We are looking for pregnant women to take part in an important study investigating a new vaccine that may provide newborn babies with protection against Respiratory Syncytial Virus (RSV).
RSV is one of the most common reasons babies are admitted to hospital and can lead to severe complications. Young babies are particularly vulnerable to RSV infections but there are currently no vaccines to prevent the virus or medications available to treat it.
What will researchers investigate?
Influenza and whooping cough (pertussis) vaccines are now routinely recommended for expecting mothers during pregnancy and have been proven to be an effective way to help protect young babies from these serious infections.
Researchers involved in this study will evaluate if giving an RSV vaccine during pregnancy will help provide babies with protection against the virus in their first few months of life.
What is Respiratory Syncytial Virus?
• RSV is a common virus that infects the airways and lungs. • The virus can cause bronchiolitis (inflammation of the small airways of the lung) and pneumonia in babies and young children. • RSV infections often require treatment in hospital as babies may require oxygen or have difficulty feeding. • In some cases, severe RSV infection in young children can cause wheezing or asthma later in childhood.
Who can participate?
Healthy women aged 18 to 40 years who are between 28 and 33 weeks pregnant are invited to participate.
You are unable to take part if you have gestational diabetes requiring medication, high blood pressure, a history of premature labour or you are expecting a multiple birth.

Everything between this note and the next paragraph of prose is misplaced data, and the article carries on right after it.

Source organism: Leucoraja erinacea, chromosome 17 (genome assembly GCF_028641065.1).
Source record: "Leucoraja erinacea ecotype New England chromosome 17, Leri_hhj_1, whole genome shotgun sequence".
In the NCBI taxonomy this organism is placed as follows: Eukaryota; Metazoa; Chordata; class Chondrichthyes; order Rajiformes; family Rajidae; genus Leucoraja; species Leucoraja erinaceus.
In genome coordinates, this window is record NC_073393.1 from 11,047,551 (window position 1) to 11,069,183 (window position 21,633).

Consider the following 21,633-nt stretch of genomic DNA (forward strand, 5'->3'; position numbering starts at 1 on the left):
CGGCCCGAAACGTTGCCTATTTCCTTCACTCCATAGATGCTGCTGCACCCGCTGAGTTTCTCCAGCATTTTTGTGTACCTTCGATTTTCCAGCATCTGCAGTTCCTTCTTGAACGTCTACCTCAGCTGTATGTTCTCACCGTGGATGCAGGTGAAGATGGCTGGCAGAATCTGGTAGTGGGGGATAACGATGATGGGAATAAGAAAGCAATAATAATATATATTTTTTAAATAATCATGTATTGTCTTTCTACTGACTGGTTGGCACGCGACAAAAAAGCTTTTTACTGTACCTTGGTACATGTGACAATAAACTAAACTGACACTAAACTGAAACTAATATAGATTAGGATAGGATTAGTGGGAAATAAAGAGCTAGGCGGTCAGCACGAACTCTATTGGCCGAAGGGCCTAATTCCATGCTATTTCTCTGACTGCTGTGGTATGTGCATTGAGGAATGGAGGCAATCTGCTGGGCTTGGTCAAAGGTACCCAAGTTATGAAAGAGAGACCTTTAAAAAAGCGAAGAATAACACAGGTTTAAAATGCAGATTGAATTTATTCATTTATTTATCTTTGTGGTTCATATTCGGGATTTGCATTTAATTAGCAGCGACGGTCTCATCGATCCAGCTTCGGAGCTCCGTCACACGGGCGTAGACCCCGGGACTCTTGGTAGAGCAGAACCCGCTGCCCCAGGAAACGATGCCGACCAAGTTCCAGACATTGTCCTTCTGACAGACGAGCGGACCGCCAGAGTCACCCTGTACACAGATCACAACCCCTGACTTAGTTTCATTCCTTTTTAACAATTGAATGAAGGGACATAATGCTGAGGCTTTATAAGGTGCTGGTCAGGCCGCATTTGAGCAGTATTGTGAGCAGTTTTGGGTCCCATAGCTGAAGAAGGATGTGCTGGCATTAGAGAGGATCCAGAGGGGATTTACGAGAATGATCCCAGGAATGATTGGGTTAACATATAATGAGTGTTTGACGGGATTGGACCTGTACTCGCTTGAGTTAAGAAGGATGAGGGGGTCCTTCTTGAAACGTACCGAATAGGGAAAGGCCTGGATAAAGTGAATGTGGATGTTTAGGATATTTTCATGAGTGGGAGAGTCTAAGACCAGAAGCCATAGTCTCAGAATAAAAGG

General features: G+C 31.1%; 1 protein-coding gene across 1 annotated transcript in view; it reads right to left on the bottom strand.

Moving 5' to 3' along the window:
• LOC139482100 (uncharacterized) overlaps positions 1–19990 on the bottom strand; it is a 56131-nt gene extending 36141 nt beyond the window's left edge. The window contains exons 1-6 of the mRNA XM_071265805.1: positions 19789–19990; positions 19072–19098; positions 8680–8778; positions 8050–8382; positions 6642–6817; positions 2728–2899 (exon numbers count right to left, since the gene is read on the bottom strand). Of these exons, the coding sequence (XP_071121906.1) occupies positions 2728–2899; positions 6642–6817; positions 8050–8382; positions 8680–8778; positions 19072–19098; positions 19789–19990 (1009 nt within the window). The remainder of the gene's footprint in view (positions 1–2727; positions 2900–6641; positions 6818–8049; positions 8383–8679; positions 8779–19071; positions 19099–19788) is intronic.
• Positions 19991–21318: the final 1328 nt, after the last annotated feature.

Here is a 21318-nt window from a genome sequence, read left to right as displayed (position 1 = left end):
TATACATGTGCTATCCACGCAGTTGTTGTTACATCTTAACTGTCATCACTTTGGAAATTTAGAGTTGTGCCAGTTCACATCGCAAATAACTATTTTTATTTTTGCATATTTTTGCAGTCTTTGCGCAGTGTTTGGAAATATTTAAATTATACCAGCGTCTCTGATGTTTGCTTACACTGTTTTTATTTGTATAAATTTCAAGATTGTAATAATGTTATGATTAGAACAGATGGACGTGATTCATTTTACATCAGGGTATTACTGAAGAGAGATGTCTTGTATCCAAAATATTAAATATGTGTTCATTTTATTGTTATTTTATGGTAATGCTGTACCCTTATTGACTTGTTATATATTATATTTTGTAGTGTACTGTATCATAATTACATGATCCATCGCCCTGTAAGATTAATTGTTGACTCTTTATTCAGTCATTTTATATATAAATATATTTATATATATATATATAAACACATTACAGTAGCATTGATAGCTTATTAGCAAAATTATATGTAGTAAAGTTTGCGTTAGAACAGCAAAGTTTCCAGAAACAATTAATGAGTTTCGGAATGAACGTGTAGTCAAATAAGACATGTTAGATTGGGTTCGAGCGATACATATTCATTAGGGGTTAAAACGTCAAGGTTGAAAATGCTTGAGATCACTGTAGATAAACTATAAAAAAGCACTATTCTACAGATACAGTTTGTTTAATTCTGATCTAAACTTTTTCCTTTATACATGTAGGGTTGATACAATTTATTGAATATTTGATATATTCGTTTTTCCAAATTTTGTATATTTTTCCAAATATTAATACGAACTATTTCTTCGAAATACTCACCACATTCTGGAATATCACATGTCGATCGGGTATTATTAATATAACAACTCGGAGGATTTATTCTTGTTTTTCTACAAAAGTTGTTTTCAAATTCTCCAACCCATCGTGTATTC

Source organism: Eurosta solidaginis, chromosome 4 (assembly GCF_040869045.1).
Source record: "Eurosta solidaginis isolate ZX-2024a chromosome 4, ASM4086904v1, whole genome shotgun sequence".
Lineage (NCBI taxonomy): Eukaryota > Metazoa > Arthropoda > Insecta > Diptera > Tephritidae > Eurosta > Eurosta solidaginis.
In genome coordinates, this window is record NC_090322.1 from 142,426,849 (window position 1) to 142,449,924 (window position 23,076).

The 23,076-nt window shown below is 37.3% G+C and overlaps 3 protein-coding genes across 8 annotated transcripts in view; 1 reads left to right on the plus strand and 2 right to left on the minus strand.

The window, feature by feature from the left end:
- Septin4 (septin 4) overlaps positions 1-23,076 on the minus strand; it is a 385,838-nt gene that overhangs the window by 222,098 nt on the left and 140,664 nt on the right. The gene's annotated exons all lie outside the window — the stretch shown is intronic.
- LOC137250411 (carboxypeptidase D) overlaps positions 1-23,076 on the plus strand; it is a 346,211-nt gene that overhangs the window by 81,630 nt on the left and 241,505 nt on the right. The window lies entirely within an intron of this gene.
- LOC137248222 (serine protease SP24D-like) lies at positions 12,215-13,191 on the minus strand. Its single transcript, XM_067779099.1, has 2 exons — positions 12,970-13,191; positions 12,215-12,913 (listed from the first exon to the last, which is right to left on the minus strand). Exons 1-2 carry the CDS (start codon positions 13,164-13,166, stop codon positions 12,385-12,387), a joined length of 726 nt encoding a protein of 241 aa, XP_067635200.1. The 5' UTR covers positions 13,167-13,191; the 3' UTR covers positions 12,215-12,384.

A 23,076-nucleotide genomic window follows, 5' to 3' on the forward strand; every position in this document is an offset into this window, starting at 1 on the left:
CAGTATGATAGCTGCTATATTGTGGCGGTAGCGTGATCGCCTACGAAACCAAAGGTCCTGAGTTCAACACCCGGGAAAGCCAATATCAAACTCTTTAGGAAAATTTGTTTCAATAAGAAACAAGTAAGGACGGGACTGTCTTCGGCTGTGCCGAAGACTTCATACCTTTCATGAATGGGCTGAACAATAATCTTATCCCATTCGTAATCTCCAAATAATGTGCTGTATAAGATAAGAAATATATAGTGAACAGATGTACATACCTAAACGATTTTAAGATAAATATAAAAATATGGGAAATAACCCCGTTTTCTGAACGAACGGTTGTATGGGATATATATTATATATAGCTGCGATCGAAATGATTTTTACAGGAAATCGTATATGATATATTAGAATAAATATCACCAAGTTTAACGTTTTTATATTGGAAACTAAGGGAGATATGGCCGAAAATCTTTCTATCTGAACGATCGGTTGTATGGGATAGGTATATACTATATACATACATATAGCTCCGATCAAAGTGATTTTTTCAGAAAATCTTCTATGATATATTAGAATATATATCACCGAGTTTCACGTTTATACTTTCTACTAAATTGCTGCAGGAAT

What does the study involve?
Your participation in the study will last for around 15 months and involve:
Nine visits to the study clinic located at Perth Children’s Hospital.
One dose of the RSV vaccine or the placebo vaccine (randomly assigned) during pregnancy.
Six blood tests for you and one blood test for your baby to assess immune responses to the vaccine. This will be performed by study staff who are very experienced in blood tests for babies.
Follow-up throughout the study period if you or your baby develop any respiratory tract illnesses. This may include check-ups with study staff and a nasal swab to test for respiratory viruses, including RSV.
Participation in the study is voluntary. Reasonable costs for your travel will be reimbursed.
Who to contact for more information?
Please contact the study staff at the Vaccine Trials Group - part of the Wesfarmers Centre of Vaccines and Infectious Diseases based at Telethon Kids Institute.